Brian Overshiner is able to print almost anything the healthcare system might need.
INDIANAPOLIS — 3D printing technology has been used to create toys, decor and even build musical instruments, but IU Health has found a way to use technology to improve patient care.
“We can essentially personalize medicine,” said Brian Overshiner, manager of the 3D Innovations Lab at IU Health.
Tucked inside University Hospital, Overshiner keeps a close eye on the work his 3D printers are churning out. But before he found his passion for printing, Overshiner worked for more than a decade as a radiation therapist.
“I’ve been treating cancer patients for a decade and a half, and 3D printing was a personal hobby of mine that I picked up,” Overshiner said.
He started printing parts and pieces for work. But years later, “Now it’s thrown into a full 3D lab.”
These days, it’s able to print almost anything the healthcare system might need.
“So we can print the anatomy of patients and surgeons can then pre-plan their surgical cases that are complex and eliminate problems before they go to the operating room,” Overshiner said. “Everything from mobility aids for rehab patients to prototypes for medical school researchers.”
Since 2017, they have grown and expanded into the lab they have now, with multiple printers and materials constantly working.
“We can customize treatment equipment specifically for patients,” Overshiner said.
By utilizing their 3D printing skills, he is able to create models that can print and show heart defects first hand, helping to better educate their healthcare staff.
“We can learn, see, read and watch pictures or videos, but we have that hands-on part so you’re able to hold it all together,” said Heather Humphery, nurse professional development practitioner at Riley Hospital for Children.
Children’s hearts are small, about the size of their fist and, sometimes, no bigger than a strawberry, Humphery said. So these large, 3D-printed models, which can show parents the type of heart defect or health issues their child is facing up close, have become a critical way for doctors to explain health issues. and how they are caring for patients.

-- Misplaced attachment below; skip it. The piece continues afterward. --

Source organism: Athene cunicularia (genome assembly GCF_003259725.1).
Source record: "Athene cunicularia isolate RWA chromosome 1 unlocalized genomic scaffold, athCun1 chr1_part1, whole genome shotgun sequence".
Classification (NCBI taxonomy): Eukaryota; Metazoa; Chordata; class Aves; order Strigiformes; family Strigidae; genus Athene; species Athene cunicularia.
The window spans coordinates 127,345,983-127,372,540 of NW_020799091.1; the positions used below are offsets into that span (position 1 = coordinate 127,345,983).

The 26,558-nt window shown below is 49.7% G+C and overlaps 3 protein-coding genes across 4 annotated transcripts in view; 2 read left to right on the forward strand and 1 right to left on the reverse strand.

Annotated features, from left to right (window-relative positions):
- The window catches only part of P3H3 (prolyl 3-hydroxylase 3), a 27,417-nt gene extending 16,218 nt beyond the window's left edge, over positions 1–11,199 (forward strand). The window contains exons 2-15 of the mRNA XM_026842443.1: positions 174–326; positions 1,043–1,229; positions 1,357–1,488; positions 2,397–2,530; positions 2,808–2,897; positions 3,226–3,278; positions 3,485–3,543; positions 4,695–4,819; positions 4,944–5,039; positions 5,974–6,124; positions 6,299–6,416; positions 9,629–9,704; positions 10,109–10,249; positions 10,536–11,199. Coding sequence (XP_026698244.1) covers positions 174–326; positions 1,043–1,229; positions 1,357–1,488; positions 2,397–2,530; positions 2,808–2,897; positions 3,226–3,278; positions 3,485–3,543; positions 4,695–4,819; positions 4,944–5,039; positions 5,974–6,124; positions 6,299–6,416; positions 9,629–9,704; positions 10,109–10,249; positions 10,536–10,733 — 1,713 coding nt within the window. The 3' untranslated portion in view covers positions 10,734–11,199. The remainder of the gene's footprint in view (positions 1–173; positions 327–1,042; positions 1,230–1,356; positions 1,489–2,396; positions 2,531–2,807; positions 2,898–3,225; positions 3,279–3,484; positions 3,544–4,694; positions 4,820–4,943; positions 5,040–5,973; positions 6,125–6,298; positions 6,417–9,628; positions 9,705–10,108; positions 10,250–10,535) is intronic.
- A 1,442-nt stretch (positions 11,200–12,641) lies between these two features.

“The bulbs go on very, very quickly,” Humphery said.
“Just by seeing it there, you can imagine where that hole is and what might be needed to close it,” said Dr. Jyoti Patel, pediatric cardiologist at Riley.
Patel said the switch from pen and paper to 3D models has allowed them to show parents exactly what kind of problem their child is facing, and that makes a massive difference.
“You can see that as, ‘Oh wow, there’s actually a hole in the lower two chambers of the heart,’ which is kind of an interesting concept and kind of hard to grasp sometimes that there’s actually a hole there ,” Patel said.
And over the years, these 3D models have become a vital part of the care IU Health provides.
“They’ve brought a piece that I wouldn’t want to be without, moving forward,” Humphery said.
In the five years since the lab opened, Overshiner said they’ve built it into a premier location in the Midwest by improving patient care.
“They’ve seen its benefits firsthand. We’ve had patients tell us, ‘This is the first time in five years that I’ve realized what’s happening to me because they actually have a visual representation that it’s easier to understand,” Overshiner said.
As technology develops and what they are able to print improves, Overshiner said these 3D models have the ability to have a massive impact on patient healthcare in the years to come.
“There’s a lot more potential. We’re just scratching the surface,” Overshiner said.